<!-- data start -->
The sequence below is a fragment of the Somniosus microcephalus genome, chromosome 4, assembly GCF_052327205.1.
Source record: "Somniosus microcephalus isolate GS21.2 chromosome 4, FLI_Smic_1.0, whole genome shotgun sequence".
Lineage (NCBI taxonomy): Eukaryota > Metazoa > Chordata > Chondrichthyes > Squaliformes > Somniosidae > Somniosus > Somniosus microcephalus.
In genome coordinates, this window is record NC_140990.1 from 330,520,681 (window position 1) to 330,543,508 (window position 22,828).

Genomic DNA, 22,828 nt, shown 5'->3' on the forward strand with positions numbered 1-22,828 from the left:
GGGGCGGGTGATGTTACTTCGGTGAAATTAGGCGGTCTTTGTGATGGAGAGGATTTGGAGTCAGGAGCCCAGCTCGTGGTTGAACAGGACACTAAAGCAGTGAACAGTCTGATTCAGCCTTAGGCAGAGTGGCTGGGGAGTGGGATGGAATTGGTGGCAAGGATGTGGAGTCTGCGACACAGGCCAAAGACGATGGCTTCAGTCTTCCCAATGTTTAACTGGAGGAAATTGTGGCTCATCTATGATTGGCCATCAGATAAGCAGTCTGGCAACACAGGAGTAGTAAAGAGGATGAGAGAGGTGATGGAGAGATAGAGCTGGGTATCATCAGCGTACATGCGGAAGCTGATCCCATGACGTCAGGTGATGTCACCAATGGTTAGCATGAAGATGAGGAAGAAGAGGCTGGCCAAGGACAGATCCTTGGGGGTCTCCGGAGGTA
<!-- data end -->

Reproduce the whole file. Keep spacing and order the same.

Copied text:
The sequence below is a fragment of the Somniosus microcephalus genome, chromosome 4, assembly GCF_052327205.1.
Source record: "Somniosus microcephalus isolate GS21.2 chromosome 4, FLI_Smic_1.0, whole genome shotgun sequence".
Lineage (NCBI taxonomy): Eukaryota > Metazoa > Chordata > Chondrichthyes > Squaliformes > Somniosidae > Somniosus > Somniosus microcephalus.
In genome coordinates, this window is record NC_140990.1 from 330,520,681 (window position 1) to 330,543,508 (window position 22,828).

Genomic DNA, 22,828 nt, shown 5'->3' on the forward strand with positions numbered 1-22,828 from the left:
GGGGCGGGTGATGTTACTTCGGTGAAATTAGGCGGTCTTTGTGATGGAGAGGATTTGGAGTCAGGAGCCCAGCTCGTGGTTGAACAGGACACTAAAGCAGTGAACAGTCTGATTCAGCCTTAGGCAGAGTGGCTGGGGAGTGGGATGGAATTGGTGGCAAGGATGTGGAGTCTGCGACACAGGCCAAAGACGATGGCTTCAGTCTTCCCAATGTTTAACTGGAGGAAATTGTGGCTCATCTATGATTGGCCATCAGATAAGCAGTCTGGCAACACAGGAGTAGTAAAGAGGATGAGAGAGGTGATGGAGAGATAGAGCTGGGTATCATCAGCGTACATGCGGAAGCTGATCCCATGACGTCAGGTGATGTCACCAATGGTTAGCATGAAGATGAGGAAGAAGAGGCTGGCCAAGGACAGATCCTTGGGGGTCTCCGGAGGTA